With Election Day less than three weeks away, South Enders had a valuable opportunity to hear from the candidates for the District 2 City Council seat, incumbent Bill Linehan and challenger Suzanne Lee, as well as from six of the eight candidates for the four City Council at Large slots at Wednesday, October 16’s candidate forum at the Benjamin Franklin Institute of Technology. The question and answer session was sponsored by the Ellis Neighborhood Association, the Benjamin Franklin Institute of Technology, and the South End News with South End News Co-Publisher Sue O’Connell moderating.
In her opening remarks to the audience of approximately 100, O’Connell noted the importance of this election and stated the hope that "we all can evoke as much passion for the issues as we have for the Patriots and the Red Sox." With that, the District 2 candidate information session began with introductions from Linehan and Lee. Linehan asserted that in his six and a half years representing District 2, "This seems to be the most important time to be running for office. The entire city government will be in transition, and my position is a formidable one." He cited his 20 years of experience in various city government positions prior to the council, and said, "I try to leverage that experience and the skills I’ve acquired in my 26 years to serve you." Linehan cited density as the key issue in development, advocated a transportation master plan, and called for the city to "incrementally expand the police force." Lee opened with her achievement in the area of education, specifically her 35 years at the Josiah Quincy School as a teacher and a principal, stating her pride in having worked at one of the highest-performing schools in Massachusetts. She named as priorities access to jobs, affordable housing and inclusiveness to make sure "everyone has a voice at the table in decision making."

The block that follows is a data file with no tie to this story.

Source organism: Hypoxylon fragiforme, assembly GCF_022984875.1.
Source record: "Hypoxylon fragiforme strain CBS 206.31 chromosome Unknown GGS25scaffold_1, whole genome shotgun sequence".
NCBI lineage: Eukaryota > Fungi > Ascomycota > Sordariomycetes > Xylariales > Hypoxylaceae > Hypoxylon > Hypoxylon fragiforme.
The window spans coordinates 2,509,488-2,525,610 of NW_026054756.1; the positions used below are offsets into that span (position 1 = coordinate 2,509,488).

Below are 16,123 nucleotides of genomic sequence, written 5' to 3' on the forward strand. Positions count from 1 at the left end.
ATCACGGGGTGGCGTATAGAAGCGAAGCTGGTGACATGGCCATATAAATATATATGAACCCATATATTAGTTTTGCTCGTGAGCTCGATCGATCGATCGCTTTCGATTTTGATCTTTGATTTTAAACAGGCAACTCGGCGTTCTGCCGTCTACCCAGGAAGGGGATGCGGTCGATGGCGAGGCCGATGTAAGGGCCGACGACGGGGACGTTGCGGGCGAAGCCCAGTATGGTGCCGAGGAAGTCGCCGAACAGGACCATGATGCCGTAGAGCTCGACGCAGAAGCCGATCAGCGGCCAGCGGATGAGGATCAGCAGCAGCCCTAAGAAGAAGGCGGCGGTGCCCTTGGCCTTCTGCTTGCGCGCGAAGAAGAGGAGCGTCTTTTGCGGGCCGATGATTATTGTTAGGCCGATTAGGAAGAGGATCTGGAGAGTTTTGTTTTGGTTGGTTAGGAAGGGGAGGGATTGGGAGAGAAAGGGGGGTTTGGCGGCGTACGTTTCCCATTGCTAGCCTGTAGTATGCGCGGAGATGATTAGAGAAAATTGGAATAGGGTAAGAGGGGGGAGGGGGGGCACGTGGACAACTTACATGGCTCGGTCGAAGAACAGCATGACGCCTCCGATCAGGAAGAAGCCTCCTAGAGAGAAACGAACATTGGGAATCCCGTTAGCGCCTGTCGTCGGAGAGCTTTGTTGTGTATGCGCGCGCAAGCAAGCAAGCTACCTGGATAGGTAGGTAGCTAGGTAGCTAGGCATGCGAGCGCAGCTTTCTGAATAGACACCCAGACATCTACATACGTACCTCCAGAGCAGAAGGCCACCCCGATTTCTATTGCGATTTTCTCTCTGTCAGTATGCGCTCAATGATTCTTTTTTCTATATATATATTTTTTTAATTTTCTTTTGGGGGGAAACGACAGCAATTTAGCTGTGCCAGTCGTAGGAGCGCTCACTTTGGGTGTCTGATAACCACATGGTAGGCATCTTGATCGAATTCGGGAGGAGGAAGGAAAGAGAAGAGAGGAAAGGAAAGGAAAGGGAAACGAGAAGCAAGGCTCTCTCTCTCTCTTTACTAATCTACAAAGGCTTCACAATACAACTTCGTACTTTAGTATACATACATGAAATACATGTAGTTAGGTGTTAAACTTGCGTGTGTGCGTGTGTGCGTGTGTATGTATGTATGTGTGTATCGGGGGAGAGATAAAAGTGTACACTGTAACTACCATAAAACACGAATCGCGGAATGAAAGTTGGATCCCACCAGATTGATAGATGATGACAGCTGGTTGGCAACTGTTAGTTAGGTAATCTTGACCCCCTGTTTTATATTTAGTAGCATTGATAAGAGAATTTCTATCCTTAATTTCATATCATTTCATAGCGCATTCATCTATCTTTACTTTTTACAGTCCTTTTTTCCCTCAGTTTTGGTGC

On the subject of trash, an ongoing subject of vigorous discussion in the South End, Linehan pointed to improvements, recalling his efforts as a councilor to enact single stream recycling across District 2 with the result of recycling more materials, cutting costs and tripling total recycling. He also stressed the need to find ways to consolidate and limit the amount of time trash is on the street. Lee called trash and cleanliness a quality of life issue and reiterated her emphasis on bringing residents together to explore solutions through the lens of budgetary and other local concerns.